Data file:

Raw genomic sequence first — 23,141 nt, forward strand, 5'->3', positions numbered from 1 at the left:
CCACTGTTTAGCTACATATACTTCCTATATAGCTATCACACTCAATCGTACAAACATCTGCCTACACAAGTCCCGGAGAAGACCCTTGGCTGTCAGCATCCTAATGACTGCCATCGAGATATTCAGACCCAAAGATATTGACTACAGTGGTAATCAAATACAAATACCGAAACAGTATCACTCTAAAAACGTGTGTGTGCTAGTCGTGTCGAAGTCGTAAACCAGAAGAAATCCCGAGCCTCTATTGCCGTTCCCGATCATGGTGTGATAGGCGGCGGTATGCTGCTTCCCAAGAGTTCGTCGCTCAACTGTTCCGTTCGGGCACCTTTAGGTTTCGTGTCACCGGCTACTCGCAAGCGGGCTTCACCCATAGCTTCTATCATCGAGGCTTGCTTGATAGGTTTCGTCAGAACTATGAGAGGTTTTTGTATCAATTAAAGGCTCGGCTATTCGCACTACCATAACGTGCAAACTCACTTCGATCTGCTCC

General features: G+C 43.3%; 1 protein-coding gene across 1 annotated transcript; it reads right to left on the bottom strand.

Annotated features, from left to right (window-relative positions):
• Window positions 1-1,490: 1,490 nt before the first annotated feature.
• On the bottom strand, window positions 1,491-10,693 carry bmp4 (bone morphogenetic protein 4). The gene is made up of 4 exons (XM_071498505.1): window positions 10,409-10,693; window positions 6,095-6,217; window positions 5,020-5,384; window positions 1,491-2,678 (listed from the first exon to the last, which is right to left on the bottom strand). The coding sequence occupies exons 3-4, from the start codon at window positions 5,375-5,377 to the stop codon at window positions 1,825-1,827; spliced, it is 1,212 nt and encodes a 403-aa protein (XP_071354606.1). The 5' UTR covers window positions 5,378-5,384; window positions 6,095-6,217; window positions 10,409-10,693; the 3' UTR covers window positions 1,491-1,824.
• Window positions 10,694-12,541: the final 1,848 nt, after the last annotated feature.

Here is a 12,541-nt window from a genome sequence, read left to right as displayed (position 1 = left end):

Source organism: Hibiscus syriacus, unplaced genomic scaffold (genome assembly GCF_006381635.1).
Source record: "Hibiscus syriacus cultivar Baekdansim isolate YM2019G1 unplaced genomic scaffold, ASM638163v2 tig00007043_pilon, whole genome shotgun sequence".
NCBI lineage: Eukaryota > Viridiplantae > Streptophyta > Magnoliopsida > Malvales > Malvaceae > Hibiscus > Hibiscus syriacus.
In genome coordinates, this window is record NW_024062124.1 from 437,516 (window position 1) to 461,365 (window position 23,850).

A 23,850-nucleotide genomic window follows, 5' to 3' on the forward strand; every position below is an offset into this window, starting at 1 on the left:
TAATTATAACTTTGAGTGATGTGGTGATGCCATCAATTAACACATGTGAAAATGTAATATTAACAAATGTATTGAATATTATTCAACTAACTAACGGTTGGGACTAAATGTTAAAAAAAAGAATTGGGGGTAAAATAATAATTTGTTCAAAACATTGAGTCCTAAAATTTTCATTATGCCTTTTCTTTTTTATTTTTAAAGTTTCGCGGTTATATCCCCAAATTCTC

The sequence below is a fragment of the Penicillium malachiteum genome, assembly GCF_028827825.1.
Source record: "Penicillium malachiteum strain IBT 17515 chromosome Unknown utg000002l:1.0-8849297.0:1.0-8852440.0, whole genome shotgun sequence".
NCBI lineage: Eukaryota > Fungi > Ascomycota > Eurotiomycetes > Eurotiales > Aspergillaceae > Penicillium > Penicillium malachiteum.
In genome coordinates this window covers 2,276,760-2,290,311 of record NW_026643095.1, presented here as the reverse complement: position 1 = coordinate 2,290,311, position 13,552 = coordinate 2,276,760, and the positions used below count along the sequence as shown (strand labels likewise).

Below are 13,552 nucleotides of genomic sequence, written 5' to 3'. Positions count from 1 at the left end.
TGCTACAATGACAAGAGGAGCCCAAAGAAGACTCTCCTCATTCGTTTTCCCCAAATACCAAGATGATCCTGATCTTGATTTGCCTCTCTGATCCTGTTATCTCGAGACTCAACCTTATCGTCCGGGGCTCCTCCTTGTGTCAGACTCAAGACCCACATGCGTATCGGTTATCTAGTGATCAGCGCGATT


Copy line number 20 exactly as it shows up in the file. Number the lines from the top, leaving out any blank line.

TGCTACAATGACAAGAGGAGCCCAAAGAAGACTCTCCTCATTCGTTTTCCCCAAATACCAAGATGATCCTGATCTTGATTTGCCTCTCTGATCCTGTTATCTCGAGACTCAACCTTATCGTCCGGGGCTCCTCCTTGTGTCAGACTCAAGACCCACATGCGTATCGGTTATCTAGTGATCAGCGCGATT